Jobs Report Posts Solid June Gains

Total nonfarm payroll employment increased by 222,000 in June, better than expected, while the unemployment rate ticked up slightly to 4.4 percent, the Bureau of Labor Statistics reported Friday.

Additionally, BLS revised upwards its totals from April and May. It revised employment for April up from 174,000 to 207,000 and May from 138,000 to 152,000. With these
revisions, employment gains in April and May combined were 47,000 more than previously reported. Over the past three months, job gains have averaged 194,000 per month.

Since January, the unemployment rate and the number of unemployed are down by 0.4 percentage point and 658,000, respectively. The report said the labor force participation rate, at 62.8 percent, changed little in June and has shown no clear trend over the past year. The employment-population ratio (60.1 percent) was also little changed in June and has held fairly steady thus far this year.

John Silvia, chief economist with Wells Fargo Securities, Charlotte, N.C., said the June job gains and a rise in wages indicate continued economic growth ahead and a basis for the Fed to continue its current policy path.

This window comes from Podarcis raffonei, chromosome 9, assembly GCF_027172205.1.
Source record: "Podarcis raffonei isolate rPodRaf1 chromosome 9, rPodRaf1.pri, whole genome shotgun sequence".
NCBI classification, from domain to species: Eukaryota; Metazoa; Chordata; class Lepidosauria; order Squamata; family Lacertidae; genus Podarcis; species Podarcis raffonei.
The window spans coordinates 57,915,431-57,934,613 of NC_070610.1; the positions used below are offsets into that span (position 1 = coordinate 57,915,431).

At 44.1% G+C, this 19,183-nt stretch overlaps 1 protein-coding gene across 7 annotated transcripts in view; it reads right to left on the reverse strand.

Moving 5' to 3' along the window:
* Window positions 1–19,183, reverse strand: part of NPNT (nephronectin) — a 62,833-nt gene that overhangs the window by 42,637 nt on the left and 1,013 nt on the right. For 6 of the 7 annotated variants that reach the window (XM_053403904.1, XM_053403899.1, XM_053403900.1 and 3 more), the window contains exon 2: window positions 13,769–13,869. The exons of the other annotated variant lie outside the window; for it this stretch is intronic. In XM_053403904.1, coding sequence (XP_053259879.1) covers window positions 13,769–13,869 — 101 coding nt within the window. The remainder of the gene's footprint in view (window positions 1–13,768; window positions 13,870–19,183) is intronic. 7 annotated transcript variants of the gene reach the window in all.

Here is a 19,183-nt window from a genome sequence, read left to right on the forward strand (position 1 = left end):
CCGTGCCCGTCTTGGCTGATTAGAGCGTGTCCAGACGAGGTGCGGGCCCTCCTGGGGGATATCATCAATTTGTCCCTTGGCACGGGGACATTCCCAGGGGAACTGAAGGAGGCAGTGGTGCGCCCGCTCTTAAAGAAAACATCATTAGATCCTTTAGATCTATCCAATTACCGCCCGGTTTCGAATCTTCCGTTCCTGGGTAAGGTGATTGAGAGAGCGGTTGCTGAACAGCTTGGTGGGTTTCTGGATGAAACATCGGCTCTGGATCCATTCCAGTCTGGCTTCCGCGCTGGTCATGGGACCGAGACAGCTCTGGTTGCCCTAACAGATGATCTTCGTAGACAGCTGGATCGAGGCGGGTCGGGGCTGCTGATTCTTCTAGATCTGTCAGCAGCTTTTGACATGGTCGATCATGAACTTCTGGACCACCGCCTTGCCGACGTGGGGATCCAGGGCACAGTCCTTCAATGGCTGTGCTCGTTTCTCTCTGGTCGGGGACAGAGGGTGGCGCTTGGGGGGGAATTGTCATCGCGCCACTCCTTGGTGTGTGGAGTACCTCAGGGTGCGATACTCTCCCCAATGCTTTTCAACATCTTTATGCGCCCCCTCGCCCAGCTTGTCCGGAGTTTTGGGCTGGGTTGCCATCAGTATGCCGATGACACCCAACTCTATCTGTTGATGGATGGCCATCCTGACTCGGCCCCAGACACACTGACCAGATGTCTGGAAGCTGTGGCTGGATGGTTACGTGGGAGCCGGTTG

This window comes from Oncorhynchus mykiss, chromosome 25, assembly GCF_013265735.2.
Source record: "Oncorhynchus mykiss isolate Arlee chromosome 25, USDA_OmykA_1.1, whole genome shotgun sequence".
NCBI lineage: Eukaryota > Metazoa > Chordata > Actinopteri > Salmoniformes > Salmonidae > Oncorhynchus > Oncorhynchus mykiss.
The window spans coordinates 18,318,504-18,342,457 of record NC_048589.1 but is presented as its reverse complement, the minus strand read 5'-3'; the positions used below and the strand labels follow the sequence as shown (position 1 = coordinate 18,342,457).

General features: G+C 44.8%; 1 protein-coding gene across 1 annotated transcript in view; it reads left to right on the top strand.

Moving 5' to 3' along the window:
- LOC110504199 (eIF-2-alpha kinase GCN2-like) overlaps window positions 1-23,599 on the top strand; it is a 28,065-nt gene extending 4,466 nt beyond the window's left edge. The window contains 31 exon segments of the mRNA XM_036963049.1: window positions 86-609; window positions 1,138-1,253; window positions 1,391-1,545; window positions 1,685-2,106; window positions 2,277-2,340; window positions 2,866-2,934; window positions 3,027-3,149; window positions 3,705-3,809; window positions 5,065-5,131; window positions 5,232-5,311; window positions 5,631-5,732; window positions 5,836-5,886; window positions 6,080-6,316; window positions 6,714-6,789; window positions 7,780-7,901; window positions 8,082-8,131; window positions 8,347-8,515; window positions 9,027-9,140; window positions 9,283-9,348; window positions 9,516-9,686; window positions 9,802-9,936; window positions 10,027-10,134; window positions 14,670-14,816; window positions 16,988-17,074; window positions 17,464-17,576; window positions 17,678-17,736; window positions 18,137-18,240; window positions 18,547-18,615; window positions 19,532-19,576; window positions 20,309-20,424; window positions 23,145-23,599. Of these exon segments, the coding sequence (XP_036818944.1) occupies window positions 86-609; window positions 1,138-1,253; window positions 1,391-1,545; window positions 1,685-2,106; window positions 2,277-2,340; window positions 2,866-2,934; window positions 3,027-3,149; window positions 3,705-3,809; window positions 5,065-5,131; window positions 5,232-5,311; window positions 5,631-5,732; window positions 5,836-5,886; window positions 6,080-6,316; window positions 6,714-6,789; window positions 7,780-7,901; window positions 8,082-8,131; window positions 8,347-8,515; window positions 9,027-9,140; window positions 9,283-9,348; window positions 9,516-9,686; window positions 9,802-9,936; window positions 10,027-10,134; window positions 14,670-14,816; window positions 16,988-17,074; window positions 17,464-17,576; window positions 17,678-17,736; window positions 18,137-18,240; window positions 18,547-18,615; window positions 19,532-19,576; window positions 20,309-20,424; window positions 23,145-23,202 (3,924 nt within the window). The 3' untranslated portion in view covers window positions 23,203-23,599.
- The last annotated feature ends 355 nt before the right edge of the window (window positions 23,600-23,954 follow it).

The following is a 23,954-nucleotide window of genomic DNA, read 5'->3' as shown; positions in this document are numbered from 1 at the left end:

“Long-term unemployment remains higher than levels of the past 30-plus years, signaling a structural shift in the labor market,” Silvia said.

Mark Fleming, chief economist with First American Financial Corp., Santa Ana, Calif., said while the job growth is good for the overall economy, questions remain whether the shortage in residential construction workers could exacerbate inventory issues in housing.

“Specifically for the housing market, residential construction employment, which is a non-substitutable input necessary to increase the pace of housing starts and increase the housing stock, is an important metric to monitor,” Fleming said. “Building a home does not readily lend itself to outsourcing and automation. Home building still requires manual labor as a key input into the production process. This month’s decline by 1,500 jobs, compared with May is becoming a significant impediment to more housing starts. It’s very hard to have an increase in housing starts without an increase in residential construction employment.”

BLS reported the average workweek for all employees on private nonfarm payrolls rose by 0.1 hour to 34.5 hours in June. In manufacturing, the workweek edged up by 0.1 hour to 40.8 hours, while overtime was unchanged at 3.3 hours. The average workweek for production and nonsupervisory employees on private nonfarm payrolls rose by 0.1 hour to 33.7 hours.

The report said average hourly earnings for all employees on private nonfarm payrolls rose by 4 cents to $26.25. Over the year, average hourly earnings have risen by 63 cents, or 2.5 percent. Average hourly earnings of private-sector production and nonsupervisory employees increased by 4 cents to $22.03.